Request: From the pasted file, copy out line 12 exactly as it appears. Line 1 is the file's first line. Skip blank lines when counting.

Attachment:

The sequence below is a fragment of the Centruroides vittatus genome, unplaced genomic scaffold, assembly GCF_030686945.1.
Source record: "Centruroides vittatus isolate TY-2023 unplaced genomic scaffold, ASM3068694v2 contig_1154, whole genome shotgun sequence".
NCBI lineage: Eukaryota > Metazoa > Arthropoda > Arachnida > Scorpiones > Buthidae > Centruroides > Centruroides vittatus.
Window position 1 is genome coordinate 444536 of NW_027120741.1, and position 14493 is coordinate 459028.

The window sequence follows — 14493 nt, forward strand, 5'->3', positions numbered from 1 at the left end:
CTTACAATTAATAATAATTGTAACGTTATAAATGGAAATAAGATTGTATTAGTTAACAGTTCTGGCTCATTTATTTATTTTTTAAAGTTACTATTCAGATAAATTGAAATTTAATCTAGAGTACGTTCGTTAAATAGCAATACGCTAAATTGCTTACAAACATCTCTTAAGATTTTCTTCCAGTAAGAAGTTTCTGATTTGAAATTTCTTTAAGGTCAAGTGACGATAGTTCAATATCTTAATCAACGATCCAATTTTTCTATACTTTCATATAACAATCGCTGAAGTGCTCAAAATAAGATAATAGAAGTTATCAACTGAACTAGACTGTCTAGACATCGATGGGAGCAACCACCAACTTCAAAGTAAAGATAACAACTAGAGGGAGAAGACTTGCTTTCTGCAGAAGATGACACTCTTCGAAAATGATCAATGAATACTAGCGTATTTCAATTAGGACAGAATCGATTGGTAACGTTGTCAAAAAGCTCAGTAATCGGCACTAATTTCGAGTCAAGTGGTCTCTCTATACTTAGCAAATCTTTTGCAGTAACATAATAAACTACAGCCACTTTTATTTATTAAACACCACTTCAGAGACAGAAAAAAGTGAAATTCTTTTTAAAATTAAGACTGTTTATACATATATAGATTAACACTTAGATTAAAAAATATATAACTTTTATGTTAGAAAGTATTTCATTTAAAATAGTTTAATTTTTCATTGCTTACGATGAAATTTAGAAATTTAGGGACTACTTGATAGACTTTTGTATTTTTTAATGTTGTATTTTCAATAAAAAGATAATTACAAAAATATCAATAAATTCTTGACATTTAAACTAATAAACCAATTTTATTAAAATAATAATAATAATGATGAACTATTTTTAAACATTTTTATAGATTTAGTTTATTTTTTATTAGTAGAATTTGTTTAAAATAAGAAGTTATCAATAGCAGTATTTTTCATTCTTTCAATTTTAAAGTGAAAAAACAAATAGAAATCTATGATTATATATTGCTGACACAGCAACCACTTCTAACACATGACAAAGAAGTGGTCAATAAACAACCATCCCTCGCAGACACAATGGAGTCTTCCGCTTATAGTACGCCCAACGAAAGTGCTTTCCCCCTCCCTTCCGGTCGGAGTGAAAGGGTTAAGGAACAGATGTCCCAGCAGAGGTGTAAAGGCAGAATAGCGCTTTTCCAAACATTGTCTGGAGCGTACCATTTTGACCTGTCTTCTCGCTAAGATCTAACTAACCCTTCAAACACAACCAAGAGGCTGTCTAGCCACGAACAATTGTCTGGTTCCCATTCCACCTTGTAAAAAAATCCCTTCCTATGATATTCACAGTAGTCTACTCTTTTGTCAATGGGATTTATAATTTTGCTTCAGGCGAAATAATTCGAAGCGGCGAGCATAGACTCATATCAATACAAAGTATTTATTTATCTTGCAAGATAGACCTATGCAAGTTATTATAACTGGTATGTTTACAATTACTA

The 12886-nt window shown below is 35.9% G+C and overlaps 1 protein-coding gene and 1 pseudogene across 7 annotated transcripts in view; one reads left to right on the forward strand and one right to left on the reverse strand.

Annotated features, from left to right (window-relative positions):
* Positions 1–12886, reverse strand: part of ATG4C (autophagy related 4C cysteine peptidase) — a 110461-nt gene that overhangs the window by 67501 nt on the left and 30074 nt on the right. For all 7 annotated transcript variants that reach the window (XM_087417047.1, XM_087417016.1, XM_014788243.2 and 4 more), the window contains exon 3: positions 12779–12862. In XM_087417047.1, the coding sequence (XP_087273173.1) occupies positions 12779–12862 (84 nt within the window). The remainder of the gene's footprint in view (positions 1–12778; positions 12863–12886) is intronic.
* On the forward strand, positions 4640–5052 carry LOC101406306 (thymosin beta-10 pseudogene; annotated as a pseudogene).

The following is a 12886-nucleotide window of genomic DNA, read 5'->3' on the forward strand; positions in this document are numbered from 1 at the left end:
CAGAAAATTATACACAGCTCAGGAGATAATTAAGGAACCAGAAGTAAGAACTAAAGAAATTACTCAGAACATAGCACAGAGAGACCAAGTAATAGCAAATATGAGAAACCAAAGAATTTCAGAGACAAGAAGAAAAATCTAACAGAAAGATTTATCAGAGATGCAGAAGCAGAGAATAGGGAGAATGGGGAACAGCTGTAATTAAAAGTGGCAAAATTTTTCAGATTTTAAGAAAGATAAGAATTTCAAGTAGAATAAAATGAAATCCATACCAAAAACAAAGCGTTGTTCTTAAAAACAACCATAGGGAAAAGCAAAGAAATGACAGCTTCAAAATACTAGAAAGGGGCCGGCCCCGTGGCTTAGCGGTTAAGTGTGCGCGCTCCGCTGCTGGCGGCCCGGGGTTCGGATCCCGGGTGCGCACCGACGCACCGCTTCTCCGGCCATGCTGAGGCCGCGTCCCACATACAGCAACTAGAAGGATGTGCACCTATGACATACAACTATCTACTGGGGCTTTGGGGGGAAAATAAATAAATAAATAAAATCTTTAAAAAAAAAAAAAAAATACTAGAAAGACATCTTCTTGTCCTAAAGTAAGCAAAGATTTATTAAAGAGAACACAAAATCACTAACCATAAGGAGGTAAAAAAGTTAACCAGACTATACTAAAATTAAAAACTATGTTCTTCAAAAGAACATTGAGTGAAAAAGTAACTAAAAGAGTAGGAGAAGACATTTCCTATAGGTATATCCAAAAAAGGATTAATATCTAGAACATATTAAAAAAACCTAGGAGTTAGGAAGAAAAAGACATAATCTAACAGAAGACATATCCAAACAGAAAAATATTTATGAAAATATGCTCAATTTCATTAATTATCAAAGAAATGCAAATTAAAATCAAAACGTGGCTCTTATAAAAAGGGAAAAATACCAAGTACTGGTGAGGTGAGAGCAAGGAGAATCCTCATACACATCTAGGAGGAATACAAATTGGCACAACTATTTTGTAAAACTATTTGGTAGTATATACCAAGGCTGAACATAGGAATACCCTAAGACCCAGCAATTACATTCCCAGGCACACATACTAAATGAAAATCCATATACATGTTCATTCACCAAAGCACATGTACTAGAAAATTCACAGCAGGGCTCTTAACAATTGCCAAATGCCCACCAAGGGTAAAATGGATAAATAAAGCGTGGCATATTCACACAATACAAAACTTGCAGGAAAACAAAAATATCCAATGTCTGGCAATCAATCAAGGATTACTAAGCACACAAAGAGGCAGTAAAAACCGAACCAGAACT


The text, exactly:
CAGAAAATTATACACAGCTCAGGAGATAATTAAGGAACCAGAAGTAAGAACTAAAGAAATTACTCAGAACATAGCACAGAGAGACCAAGTAATAGCAAATATGAGAAACCAAAGAATTTCAGAGACAAGAAGAAAAATCTAACAGAAAGATTTATCAGAGATGCAGAAGCAGAGAATAGGGAGAATGGGGAACAGCTGTAATTAAAAGTGGCAAAATTTTTCAGATTTTAAGAAAGATAAGAATTTCAAGTAGAATAAAATGAAATCCATACCAAAAACAAAGCGTTGTTCTTAAAAACAACCATAGGGAAAAGCAAAGAAATGACAGCTTCAAAATACTAGAAAGGGGCCGGCCCCGTGGCTTAGCGGTTAAGTGTGCGCGCTCCGCTGCTGGCGGCCCGGGGTTCGGATCCCGGGTGCGCACCGACGCACCGCTTCTCCGGCCATGCTGAGGCCGCGTCCCACATACAGCAACTAGAAGGATGTGCACCTATGACATACAACTATCTACTGGGGCTTTGGGGGGAAAATAAATAAATAAATAAAATCTTTAAAAAAAAAAAAAAAATACTAGAAAGACATCTTCTTGTCCTAAAGTAAGCAAAGATTTATTAAAGAGAACACAAAATCACTAACCATAAGGAGGTAAAAAAGTTAACCAGACTATACTAAAATTAAAAACTATGTTCTTCAAAAGAACATTGAGTGAAAAAGTAACTAAAAGAGTAGGAGAAGACATTTCCTATAGGTATATCCAAAAAAGGATTAATATCTAGAACATATTAAAAAAACCTAGGAGTTAGGAAGAAAAAGACATAATCTAACAGAAGACATATCCAAACAGAAAAATATTTATGAAAATATGCTCAATTTCATTAATTATCAAAGAAATGCAAATTAAAATCAAAACGTGGCTCTTATAAAAAGGGAAAAATACCAAGTACTGGTGAGGTGAGAGCAAGGAGAATCCTCATACACATCTAGGAGGAATACAAATTGGCACAACTATTTTGTAAAACTATTTGGTAGTATATACCAAGGCTGAACATAGGAATACCCTAAGACCCAGCAATTACATTCCCAGGCACACATACTAAATGAAAATCCATATACATGTTCATTCACCAAAGCACATGTACTAGAAAATTCACAGCAGGGCTCTTAACAATTGCCAAATGCCCACCAAGGGTAAAATGGATAAATAAAGCGTGGCATATTCACACAATACAAAACTTGCAGGAAAACAAAAATATCCAATGTCTGGCAATCAATCAAGGATTACTAAGCACACAAAGAGGCAGTAAAAACCGAACCAGAACT